By Brendan O'Brien
MINNEAPOLIS (Reuters) - At a little past midnight on Saturday as smoke billowed and flames rose from the tops of a nearby bank and a post office building, Minneapolis grocery store owner Mohammad Abdi knew he had a critical business decision to make.
Either go out into the street and confront the dangerous vandals and looters who were preparing to torch his Tawakal Halal Grocery or standby and watch them destroy his livelihood.
"I told them this is my business, this is my building, please don't do it," he said late on Saturday morning, pointing to the alcove in the front of his building where footprints remained from the looters, who were armed with accelerant.
"I didn't yell, I stayed calm. I told them that I didn't do anything to them. And they left," he added.
The 35-year-old Somali man stayed awake through the night and into the morning to watch over the grocery and A & D Food Market, another grocery he owns across the street in Minneapolis' Lyndale neighborhood, on the city's southwest side.
Minneapolis has the largest Somali community in the United States. Abdi said his businesses remained intact thanks to a group of two dozen friends and customers who also stood watch all night and shooed off groups off vandals.
It is a testament, he said, to the tightly knit community of residents from his native east African nation.
"I was really happy with my community in the way it helped me out," he said. "They love me and trust me."
Peaceful protests have unraveled into nightly riots in this Midwestern city following a bystander video on Monday showing a white Minneapolis police officer pinning his knee into the neck of an unarmed black man who later died.
The death of the man, George Floyd, has sparked outrage and violent protests in other U.S. cities, including New York and Atlanta even after the officer, Derek Chauvin, was fired and on Friday arrested and charged with murder and manslaughter.
Throughout the day on Saturday, teams of community members and business owners somberly swept up broken glass and debris as they surveyed blocks of damaged and destroyed businesses.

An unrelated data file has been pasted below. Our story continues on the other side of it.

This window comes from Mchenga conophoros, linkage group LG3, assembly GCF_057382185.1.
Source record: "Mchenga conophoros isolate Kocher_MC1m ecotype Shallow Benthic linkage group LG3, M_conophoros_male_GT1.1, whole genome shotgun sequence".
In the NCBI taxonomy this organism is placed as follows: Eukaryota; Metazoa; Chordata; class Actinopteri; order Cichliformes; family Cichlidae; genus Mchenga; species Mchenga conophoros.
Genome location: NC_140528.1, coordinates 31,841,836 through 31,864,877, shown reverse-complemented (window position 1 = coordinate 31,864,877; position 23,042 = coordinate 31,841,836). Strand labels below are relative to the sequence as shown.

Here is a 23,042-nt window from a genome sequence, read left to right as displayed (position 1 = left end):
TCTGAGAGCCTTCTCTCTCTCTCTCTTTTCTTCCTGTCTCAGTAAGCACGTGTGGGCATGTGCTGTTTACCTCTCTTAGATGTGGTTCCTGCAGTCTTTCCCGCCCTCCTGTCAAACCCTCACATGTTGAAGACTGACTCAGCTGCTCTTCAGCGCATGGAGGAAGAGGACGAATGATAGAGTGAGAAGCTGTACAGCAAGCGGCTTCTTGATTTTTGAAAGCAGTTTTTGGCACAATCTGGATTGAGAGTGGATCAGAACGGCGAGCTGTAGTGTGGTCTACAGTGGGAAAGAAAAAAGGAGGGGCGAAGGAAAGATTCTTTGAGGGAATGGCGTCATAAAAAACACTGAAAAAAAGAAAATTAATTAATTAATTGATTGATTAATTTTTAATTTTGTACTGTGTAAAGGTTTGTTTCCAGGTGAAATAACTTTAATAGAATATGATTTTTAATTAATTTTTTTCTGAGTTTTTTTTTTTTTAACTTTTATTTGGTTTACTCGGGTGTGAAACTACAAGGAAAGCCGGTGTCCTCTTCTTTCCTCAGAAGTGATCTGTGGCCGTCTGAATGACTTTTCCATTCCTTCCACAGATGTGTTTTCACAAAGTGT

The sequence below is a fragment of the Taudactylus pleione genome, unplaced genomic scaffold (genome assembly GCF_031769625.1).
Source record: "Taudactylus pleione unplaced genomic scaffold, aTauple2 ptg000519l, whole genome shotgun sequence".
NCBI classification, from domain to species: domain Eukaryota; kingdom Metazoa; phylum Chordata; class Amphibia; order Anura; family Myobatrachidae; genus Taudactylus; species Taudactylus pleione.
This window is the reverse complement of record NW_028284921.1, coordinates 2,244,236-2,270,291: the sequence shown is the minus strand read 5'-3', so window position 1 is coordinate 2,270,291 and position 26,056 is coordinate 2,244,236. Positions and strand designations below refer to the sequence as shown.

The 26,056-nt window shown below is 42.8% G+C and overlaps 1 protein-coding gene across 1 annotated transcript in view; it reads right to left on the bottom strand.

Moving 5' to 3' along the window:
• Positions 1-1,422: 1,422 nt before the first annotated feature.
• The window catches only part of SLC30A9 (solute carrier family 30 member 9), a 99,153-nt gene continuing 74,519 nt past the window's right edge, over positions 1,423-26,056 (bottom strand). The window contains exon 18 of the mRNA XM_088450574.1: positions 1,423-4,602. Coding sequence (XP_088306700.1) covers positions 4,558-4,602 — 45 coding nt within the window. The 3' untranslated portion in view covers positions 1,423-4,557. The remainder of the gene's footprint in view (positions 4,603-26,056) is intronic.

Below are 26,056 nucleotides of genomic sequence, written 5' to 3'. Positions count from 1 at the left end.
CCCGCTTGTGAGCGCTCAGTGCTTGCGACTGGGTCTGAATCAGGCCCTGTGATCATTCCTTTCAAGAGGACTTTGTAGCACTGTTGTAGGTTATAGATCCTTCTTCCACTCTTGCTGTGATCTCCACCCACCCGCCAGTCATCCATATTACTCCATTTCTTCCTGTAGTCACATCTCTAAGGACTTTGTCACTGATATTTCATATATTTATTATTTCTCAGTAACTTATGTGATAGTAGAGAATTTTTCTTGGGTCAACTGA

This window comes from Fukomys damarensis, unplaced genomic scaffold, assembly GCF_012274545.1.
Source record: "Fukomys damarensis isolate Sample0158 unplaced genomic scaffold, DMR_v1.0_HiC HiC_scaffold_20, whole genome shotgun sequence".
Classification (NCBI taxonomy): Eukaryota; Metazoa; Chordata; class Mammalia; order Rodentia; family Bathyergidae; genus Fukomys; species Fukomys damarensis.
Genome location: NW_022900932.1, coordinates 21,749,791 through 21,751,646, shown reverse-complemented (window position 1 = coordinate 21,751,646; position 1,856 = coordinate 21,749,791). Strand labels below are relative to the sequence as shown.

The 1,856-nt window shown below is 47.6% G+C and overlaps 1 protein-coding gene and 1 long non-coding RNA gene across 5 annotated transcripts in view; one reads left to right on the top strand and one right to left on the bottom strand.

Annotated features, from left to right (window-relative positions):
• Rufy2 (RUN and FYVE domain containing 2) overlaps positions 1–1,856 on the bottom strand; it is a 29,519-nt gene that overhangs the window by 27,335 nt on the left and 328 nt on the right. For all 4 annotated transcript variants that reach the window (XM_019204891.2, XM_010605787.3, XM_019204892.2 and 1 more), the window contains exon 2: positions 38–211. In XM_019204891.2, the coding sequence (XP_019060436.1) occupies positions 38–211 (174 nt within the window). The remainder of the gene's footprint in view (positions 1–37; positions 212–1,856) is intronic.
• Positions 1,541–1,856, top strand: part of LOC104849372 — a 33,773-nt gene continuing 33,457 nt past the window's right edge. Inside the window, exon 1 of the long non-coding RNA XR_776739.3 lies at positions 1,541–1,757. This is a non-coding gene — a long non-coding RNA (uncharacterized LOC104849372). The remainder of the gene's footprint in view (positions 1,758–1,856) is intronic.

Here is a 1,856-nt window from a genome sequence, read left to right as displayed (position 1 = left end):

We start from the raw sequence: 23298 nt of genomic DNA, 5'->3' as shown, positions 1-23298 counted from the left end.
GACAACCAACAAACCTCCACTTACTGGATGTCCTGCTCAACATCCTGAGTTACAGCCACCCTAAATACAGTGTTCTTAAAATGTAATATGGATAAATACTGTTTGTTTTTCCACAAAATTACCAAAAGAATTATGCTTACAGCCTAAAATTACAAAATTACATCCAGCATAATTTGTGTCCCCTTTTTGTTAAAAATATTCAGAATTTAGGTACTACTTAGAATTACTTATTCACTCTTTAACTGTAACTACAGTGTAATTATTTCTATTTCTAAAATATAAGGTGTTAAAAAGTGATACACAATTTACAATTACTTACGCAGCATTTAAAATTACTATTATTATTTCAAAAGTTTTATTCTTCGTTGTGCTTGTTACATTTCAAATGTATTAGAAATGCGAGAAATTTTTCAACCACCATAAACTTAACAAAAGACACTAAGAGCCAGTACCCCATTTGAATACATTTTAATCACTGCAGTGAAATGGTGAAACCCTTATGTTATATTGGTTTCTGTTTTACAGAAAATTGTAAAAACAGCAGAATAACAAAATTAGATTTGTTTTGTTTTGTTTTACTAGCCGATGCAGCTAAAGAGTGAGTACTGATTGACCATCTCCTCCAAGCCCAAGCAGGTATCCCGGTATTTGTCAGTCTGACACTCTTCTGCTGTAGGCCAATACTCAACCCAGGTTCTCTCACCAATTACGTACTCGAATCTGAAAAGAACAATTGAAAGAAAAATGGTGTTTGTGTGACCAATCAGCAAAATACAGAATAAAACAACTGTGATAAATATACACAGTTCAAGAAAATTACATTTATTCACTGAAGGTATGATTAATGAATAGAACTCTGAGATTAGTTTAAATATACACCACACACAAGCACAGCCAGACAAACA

Volunteers also prepared for another night of violence by putting up boards on exposed windows on Abdi's stores and other businesses in the neighborhood.
"I can do nothing, but everything else is something. I have four kids so I have a lot of excuses. But I can't, this is my city," said Lynn Fields, who lived in Minneapolis before moving to St. Paul, a city 10 miles (16 km) to the east, as she helped board up Tawakal Halal Grocery late on Saturday afternoon.
In addition to a U.S. Post Office and a Wells Fargo bank branch, several other nearby businesses were destroyed by fire over the last few nights of riots, including a convenience store and a Walgreen's drug store.
"It's heartbreaking, just heartbreaking. We are on our own to protect our businesses. We don't have a choice," said Robleh Jama, 40, who works at Al-hussein Perfumes, a store next to Tawakal Halal Grocery.
"They came to destroy," the 40-year-old from Somalia said.
Abdi said that a "black owned" business sign in his front window did not help stop the violent protesters, neither did police officers who focused on clearing the streets of violent protesters rather than protecting local businesses.
"What I saw was really worse than what I saw in Somalia," said Abdi, who fled his native war-torn country in 2004. "It was really, really sad. Wow! Just wow!"
(Reporting by Brendan O'Brien; Editing by Sandra Maler)